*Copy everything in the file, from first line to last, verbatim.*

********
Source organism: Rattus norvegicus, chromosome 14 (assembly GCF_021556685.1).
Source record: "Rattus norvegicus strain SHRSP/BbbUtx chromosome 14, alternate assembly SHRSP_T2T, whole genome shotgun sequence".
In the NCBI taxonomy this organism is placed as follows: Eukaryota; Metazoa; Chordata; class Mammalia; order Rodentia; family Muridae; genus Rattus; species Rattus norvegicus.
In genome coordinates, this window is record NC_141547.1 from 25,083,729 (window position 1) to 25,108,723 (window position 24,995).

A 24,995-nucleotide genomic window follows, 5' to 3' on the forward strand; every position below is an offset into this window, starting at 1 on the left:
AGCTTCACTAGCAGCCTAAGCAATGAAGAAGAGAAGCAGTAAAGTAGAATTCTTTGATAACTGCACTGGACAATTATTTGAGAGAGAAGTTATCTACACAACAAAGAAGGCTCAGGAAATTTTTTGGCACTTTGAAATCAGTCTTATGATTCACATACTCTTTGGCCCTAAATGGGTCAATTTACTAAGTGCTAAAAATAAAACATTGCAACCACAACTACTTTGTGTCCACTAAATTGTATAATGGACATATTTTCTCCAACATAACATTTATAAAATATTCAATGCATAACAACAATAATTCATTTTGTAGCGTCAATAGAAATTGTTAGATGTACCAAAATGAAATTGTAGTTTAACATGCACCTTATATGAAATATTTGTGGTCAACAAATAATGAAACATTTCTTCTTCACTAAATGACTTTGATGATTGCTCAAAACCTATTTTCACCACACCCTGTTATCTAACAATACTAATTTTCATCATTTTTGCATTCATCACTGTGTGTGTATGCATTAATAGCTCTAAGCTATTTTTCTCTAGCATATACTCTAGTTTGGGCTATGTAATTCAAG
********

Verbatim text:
Source organism: Rattus norvegicus, chromosome 14 (assembly GCF_021556685.1).
Source record: "Rattus norvegicus strain SHRSP/BbbUtx chromosome 14, alternate assembly SHRSP_T2T, whole genome shotgun sequence".
In the NCBI taxonomy this organism is placed as follows: Eukaryota; Metazoa; Chordata; class Mammalia; order Rodentia; family Muridae; genus Rattus; species Rattus norvegicus.
In genome coordinates, this window is record NC_141547.1 from 25,083,729 (window position 1) to 25,108,723 (window position 24,995).

A 24,995-nucleotide genomic window follows, 5' to 3' on the forward strand; every position below is an offset into this window, starting at 1 on the left:
AGCTTCACTAGCAGCCTAAGCAATGAAGAAGAGAAGCAGTAAAGTAGAATTCTTTGATAACTGCACTGGACAATTATTTGAGAGAGAAGTTATCTACACAACAAAGAAGGCTCAGGAAATTTTTTGGCACTTTGAAATCAGTCTTATGATTCACATACTCTTTGGCCCTAAATGGGTCAATTTACTAAGTGCTAAAAATAAAACATTGCAACCACAACTACTTTGTGTCCACTAAATTGTATAATGGACATATTTTCTCCAACATAACATTTATAAAATATTCAATGCATAACAACAATAATTCATTTTGTAGCGTCAATAGAAATTGTTAGATGTACCAAAATGAAATTGTAGTTTAACATGCACCTTATATGAAATATTTGTGGTCAACAAATAATGAAACATTTCTTCTTCACTAAATGACTTTGATGATTGCTCAAAACCTATTTTCACCACACCCTGTTATCTAACAATACTAATTTTCATCATTTTTGCATTCATCACTGTGTGTGTATGCATTAATAGCTCTAAGCTATTTTTCTCTAGCATATACTCTAGTTTGGGCTATGTAATTCAAG